Summit School District sets initial strategy for county’s primary schools
Accepting the direction of two community-led advisory groups late last week, the Summit School District’s Board of Education is largely taking a wait-and-see approach on next steps for Summit County’s six elementary schools.
Since October, two committees representing the north and south ends of the county have met periodically to provide citizen input on the current and future use of school buildings. The process was part of the district’s second phase of a master facilities plan, which set out to produce a roadmap for maintaining modern learning environments through new construction, expansions and potential rebuilds.
In November, following the completion of the first phase of master planning to assess impending needs, the district received voter approval on more than $70 million in funds this year through a bond measure and mill levy to address critical deficiencies. The mill levy of $1.8 million renews annually for capital construction and technology improvements, while the $68.9 million bond must be spent within three years.
Roughly 70 percent of that money is dedicated to renovations at the high school and middle school, with each undergoing facelifts for expanded cafeterias and upwards of a dozen classrooms, and then a second gymnasium at Summit High. That left decisions regarding the elementaries — Dillon Valley, Frisco, Silverthorne and Summit Cove on the north end, Breckenridge and Upper Blue on the south — for a later date, and the district desired public feedback before moving forward.
“It really is about the future of our six elementary schools,” said district spokeswoman Julie McCluskie. “Through a lot of complex and challenging conversations we now understand the different viewpoints.”
Perhaps the weightiest decision to come from the respective advisory groups was to completely reinvest in the restoration and enlarging of Dillon Valley, and to remain in a holding pattern for up to two years on how to proceed with Breckenridge Elementary. The two schools, both completed in 1972, are the district’s oldest buildings and in some of the worst shape. Dillon Valley requires $3.8 million in critical repairs, while Breckenridge needs a little more than $1.2 million.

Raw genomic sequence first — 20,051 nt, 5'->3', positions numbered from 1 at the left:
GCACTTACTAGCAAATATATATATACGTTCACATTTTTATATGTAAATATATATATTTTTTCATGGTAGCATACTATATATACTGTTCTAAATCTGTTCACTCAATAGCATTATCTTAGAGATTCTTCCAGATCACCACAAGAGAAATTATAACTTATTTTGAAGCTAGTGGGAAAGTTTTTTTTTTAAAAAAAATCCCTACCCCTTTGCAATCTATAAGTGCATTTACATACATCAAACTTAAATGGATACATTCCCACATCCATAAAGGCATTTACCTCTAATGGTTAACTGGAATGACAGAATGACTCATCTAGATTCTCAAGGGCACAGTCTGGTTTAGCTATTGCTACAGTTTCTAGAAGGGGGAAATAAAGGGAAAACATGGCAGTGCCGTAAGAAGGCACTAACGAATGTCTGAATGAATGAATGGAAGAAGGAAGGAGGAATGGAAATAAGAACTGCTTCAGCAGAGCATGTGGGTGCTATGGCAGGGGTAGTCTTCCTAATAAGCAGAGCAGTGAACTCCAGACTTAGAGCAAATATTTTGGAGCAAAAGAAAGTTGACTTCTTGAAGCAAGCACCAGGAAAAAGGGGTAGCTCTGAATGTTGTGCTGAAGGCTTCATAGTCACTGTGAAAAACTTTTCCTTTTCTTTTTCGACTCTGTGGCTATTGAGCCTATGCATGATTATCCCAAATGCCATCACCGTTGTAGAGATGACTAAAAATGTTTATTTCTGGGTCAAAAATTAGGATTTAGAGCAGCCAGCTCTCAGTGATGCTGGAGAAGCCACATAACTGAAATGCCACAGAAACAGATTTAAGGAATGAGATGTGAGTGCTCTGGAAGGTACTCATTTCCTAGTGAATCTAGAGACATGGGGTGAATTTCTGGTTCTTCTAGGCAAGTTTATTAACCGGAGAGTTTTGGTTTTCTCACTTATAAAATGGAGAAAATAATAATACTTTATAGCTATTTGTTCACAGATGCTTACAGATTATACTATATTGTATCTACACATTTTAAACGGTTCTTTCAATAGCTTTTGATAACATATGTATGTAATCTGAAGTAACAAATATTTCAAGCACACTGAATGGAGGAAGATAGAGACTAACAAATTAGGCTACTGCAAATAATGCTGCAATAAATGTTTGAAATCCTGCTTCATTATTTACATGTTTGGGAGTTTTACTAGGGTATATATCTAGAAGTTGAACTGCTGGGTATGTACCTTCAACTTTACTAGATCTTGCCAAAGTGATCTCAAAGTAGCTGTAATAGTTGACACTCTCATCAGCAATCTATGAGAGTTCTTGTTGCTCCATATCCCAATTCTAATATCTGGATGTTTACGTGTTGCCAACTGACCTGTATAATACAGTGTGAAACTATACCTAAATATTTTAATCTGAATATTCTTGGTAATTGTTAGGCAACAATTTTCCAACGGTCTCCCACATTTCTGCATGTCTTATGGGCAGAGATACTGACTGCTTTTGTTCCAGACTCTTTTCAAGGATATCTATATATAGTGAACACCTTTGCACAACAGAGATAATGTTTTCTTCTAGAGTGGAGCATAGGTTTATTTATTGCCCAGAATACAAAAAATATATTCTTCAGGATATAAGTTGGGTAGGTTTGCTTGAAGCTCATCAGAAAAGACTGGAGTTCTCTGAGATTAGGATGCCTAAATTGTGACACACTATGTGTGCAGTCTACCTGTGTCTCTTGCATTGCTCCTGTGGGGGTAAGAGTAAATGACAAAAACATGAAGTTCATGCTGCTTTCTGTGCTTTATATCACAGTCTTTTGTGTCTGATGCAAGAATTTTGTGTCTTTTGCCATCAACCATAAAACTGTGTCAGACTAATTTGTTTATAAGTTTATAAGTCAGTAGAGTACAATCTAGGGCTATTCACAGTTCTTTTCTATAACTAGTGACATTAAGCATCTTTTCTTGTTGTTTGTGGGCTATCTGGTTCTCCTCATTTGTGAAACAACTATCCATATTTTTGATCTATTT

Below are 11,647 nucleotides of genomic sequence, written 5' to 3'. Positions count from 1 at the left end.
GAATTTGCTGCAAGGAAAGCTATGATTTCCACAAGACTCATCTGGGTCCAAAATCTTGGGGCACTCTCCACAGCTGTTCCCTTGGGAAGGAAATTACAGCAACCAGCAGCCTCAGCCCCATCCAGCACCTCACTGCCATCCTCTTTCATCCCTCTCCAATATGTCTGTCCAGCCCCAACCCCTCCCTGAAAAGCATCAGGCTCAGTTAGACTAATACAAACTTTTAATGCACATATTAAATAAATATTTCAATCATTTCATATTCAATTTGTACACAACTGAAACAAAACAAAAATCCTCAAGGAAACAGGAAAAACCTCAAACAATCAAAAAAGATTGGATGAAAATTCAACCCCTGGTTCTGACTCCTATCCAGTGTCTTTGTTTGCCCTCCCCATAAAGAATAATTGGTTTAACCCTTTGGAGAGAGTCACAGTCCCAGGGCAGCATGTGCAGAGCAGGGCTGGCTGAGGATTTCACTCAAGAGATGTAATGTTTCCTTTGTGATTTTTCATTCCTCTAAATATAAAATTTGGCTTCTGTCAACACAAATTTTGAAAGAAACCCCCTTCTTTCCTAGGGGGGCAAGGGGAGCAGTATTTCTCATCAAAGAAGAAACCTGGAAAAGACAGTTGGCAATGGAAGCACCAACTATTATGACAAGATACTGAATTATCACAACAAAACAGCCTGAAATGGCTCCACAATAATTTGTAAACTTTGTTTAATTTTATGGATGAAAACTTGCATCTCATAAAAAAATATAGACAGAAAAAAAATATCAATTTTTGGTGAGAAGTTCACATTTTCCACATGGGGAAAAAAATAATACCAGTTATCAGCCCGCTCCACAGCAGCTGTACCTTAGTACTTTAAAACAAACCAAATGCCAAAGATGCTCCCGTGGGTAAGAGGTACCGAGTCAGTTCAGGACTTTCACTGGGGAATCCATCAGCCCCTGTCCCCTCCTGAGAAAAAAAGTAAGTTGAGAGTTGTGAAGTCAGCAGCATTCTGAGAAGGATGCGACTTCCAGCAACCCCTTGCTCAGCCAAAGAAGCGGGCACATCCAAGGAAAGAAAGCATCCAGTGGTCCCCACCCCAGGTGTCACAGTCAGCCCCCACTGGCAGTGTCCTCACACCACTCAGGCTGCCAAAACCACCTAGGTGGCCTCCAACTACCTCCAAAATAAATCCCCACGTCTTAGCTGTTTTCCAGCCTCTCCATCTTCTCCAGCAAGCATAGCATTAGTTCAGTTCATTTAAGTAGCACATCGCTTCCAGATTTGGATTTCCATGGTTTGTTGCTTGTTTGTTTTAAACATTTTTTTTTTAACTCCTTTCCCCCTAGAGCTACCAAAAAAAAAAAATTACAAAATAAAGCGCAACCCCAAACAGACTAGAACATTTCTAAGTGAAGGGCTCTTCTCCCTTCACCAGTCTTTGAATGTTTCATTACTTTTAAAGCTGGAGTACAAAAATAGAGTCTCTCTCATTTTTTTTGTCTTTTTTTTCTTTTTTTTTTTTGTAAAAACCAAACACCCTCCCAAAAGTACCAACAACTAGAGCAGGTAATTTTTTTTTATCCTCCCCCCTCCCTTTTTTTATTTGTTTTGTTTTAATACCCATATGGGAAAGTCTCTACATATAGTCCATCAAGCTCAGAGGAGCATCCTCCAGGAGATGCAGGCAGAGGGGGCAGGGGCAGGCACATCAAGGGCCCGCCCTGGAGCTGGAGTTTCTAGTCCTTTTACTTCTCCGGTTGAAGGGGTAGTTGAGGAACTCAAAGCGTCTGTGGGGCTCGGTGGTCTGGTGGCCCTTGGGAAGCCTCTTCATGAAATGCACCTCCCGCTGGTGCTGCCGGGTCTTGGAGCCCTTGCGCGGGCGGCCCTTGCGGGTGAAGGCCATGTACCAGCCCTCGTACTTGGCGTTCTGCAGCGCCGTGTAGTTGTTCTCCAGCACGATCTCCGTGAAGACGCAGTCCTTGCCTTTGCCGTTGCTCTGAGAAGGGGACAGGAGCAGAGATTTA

Razing each building and simply starting over had been under consideration — and that may still happen with Breckenridge down the road — but demolishing Dillon Valley was ultimately deemed too detrimental to the area it serves on the south end.
“Dillon Valley is really a community building,” said Lynn Ryckman, a member of the south end committee and whose three children have all attended the elementary. “A lot of families walk to the school … and we felt it really important to keep the school in the community and not scrape it or put it somewhere else. That whole community piece is very important.”
As a result, the district will spend the $3.8 million on the dual-language program school, and then kick between $2 million to $2.5 million more toward its expansion to meet future capacity demands. And what is clear concerning Breckenridge Elementary for the meanwhile is that should a similar revamp eventually take place, or the school possibly be relocated adjacent to Upper Blue to create one centralized north end campus, the district would likely need to go back to voters for more money. However, the district said it does not plan to do that for at least four years.
“The consensus was with so many unknowns right now in terms of new workforce housing developments either being built soon or in the works, I feel like the group and the school district said, ‘Let’s see what happens,’” said County Commissioner Dan Gibbs, a member of the north end committee.
Outside of the choices regarding those two elementaries, what to do with the other property owned by the district throughout the county also necessitated a verdict, at least initially. Spanning about 30 acres — 8 in Breckenridge just north of Upper Blue Elementary, 10 in the heart of Silverthorne and 13 next to to Summit High — will be crucial to the public school system’s future. How to take advantage of those assets or leverage them to place the district in the best possible position was one of the major questions put to the two committees.
Both recommended the school board wait on the land near the high school until the town of Breckenridge completes its own master plan on the 250-plus-acre Block 11 parcel intended for workforce housing. Depending on how that shakes out, both committees felt exploring a partnership for the property to develop housing, an early childhood center or athletic field house would be most appropriate.
Similarly, the 8 acres near Upper Blue, as part of Block 11, coincide with that determination while the town settles on a direction. Then, some work being done by a group striving for universal preschool across the county for all 4-year-olds precludes making a final call on what may be built at the 10-acre site in Silverthorne.
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